And perhaps Marinatto bought into that. Perhaps the league's presidents did, too. Maybe that's why they elected not to sign a lucrative contract with ESPN when given the chance, instead gambling that there would be more money when the old contract expired. But even if the league had pulled the trigger on a new TV contract, would it have made a difference?
Pitt and Syracuse, when deciding to jump to the ACC, saw the same things that Miami & Co. had seen some eight years before - stability and financial security as opposed to never-ending damage control. West Virginia's escape was inevitable once it found a safe landing spot. Louisville fought all the way to Mitch McConnell to have the same chance and isn't done yet. Connecticut is waiting by the phone for the ACC to please, please call. Ditto Rutgers and the Big Ten or anyone who might provide a lifeboat.
All because of the failed stewardship of John Marinatto? Hardly.
The Big East as an all-sports power conference is simply a flawed notion and always has been. It was transformed from a basketball league into a BCS football conference only because through some means - smoke and mirrors, perhaps? - it had to satisfy the needs of three of its members at the time: Pitt, Syracuse and Boston College. Its growth was then accomplished by providing a landing spot for programs unable to latch on elsewhere - WVU, Miami, Rutgers, Virginia Tech and Temple.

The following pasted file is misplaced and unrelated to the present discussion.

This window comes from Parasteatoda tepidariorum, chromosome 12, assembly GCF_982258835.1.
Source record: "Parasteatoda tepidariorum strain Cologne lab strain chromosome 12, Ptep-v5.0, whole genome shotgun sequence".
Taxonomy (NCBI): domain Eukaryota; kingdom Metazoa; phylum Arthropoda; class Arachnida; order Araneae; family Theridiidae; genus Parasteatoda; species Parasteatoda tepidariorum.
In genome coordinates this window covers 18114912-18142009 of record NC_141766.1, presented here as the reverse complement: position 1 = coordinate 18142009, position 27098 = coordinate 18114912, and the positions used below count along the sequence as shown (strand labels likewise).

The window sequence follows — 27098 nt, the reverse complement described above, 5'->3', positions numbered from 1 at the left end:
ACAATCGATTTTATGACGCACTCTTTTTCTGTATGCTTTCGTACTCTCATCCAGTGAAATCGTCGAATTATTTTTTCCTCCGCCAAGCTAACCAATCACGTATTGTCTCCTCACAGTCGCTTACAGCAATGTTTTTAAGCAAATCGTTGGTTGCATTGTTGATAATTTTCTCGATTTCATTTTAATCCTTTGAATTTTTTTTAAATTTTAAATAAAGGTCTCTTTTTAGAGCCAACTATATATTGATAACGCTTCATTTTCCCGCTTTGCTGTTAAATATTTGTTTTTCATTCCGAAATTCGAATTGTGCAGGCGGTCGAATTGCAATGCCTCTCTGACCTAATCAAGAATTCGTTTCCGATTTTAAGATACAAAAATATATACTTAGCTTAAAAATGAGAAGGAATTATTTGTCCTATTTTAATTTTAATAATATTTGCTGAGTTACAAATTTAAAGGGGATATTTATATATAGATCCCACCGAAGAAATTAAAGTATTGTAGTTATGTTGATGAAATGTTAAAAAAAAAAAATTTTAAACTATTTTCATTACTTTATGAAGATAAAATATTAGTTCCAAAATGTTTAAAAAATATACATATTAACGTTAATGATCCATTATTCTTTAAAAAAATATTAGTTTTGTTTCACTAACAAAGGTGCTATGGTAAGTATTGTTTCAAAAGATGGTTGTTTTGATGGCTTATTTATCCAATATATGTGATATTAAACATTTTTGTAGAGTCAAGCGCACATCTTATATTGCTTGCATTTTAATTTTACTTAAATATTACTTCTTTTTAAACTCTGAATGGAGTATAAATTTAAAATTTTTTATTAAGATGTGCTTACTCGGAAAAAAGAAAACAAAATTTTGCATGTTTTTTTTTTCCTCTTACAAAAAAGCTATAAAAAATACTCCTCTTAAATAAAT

But when television began really dominating the landscape with football as the driving force, the league began breaking up because it wasn't built for that. Every fix since then has been of the Band-Aid variety, not because that was the preferred remedy, but because it was the only one.
That the league ultimately disintegrated to the point it now finds itself - relying on battlefield promotions, really - is not as much the fault of Marinatto as it is the wholly unworkable structure of the conference in these times.
Marinatto might have been able to stave of the demise a bit better than he did. He certainly had no call to refer to the latest ship-jumpers as "untrustworthy,'' as he did Monday. Those schools trusted him to keep the league stable and he couldn't. Then again, perhaps no one could.
My everlasting memory of him, in fact, will be from Sept. 17 of last year, when - while waiting in the press box to watch West Virginia play Maryland in College Park - he was informed of the defection of Pitt and Syracuse. That it seemed a complete shock to him was rather alarming.
He should have been more involved and more proactive. The league itself has dawdled far too much, whistling in the graveyard.
But ultimately nothing he or the league could have done - or will do in the future - is likely to revive what was from the very start a flawed idea.
Reach Dave Hickman at 304-348-1734 or dphickm...@aol.com or follow him at Twitter.com/dphickman1.